- Global profit outlook weakens while GCC remains optimistic
- Saudi Arabia releases its draft VAT implementation regulations
- Tax Procedures Law issued in the UAE
- VAT Alert - March 2017
- Cost of VAT to the insurance industry
- CFOs are urged to prepare now
- GCC nations plan simultaneous VAT rollout by 1 January 2018
- Leveraging ERP to create value
A report by Grant Thornton has found that, like their global counterparts, the Gulf Cooperative Council (GCC) countries of Bahrain, Kuwait, Oman, Qatar, Kingdom of Saudi Arabia (KSA) and the United Arab Emirates (UAE), highlights two key features of regional labour markets. There is a general skills shortage as the region embarks on ambitious programmes toward significantly more diversified economies. Over the long-term, though, the economies will be transformed for the better by innovative use of labour-saving technology.
His Highness Sheikh Khalifa bin Zayed Al Nahyan, President of the UAE has approved Law No. 7 of 2017 issuing the Tax Procedure Law (‘the Law’). The Law shall be regulated by the recently formed Federal Tax Authority (FTA) of the UAE by the Ministry of Finance.
Saudi Arabia releases its draft VAT implementation regulations, which will now be open to public consultation.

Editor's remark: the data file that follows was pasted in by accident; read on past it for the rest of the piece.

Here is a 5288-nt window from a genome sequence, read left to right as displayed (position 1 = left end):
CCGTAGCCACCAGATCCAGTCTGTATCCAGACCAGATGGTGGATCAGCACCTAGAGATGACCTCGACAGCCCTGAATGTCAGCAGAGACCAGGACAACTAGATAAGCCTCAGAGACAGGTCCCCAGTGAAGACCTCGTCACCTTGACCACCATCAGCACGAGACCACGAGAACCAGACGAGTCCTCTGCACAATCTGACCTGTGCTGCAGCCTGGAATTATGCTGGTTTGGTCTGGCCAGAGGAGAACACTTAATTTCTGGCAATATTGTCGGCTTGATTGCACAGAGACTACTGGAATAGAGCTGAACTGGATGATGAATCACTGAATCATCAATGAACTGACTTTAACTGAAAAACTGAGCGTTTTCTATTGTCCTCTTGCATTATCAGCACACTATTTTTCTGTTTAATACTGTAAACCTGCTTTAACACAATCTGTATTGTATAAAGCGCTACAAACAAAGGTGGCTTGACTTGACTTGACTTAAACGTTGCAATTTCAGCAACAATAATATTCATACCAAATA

In recent development on the implementation in the UAE, the Public Revenue Department of the Ministry of Finance have today initiated the first of a series of public engagement workshops for practitioners and businesses. The session was well attended with over 500 practitioners who were briefed on the proposed VAT law.
With only 11 months to go before the launch of VAT, CFOs are urged to prepare now says Grant Thornton.
Policy makers in the six-nation Gulf Co-operation Council are aiming to introduce a 5% Value Added Tax (VAT) within the UAE on 1 January 2018.
On 14 February 2017, international accountancy firm Grant Thornton in the UAE in partnership with the DIFC Insurance Association, hosted a VAT seminar discussion on the topic: "VAT and the challenges which the insurance industry needed to be prepared for”.
It is a well-known fact that organisations invest a considerable amount of money and time in implementing their “Enterprise Resource Planning” (ERP) solutions. The combined software and hardware costs tend to be on the high side, with key members of staff typically spending upwards of three years supporting the implementation in some way.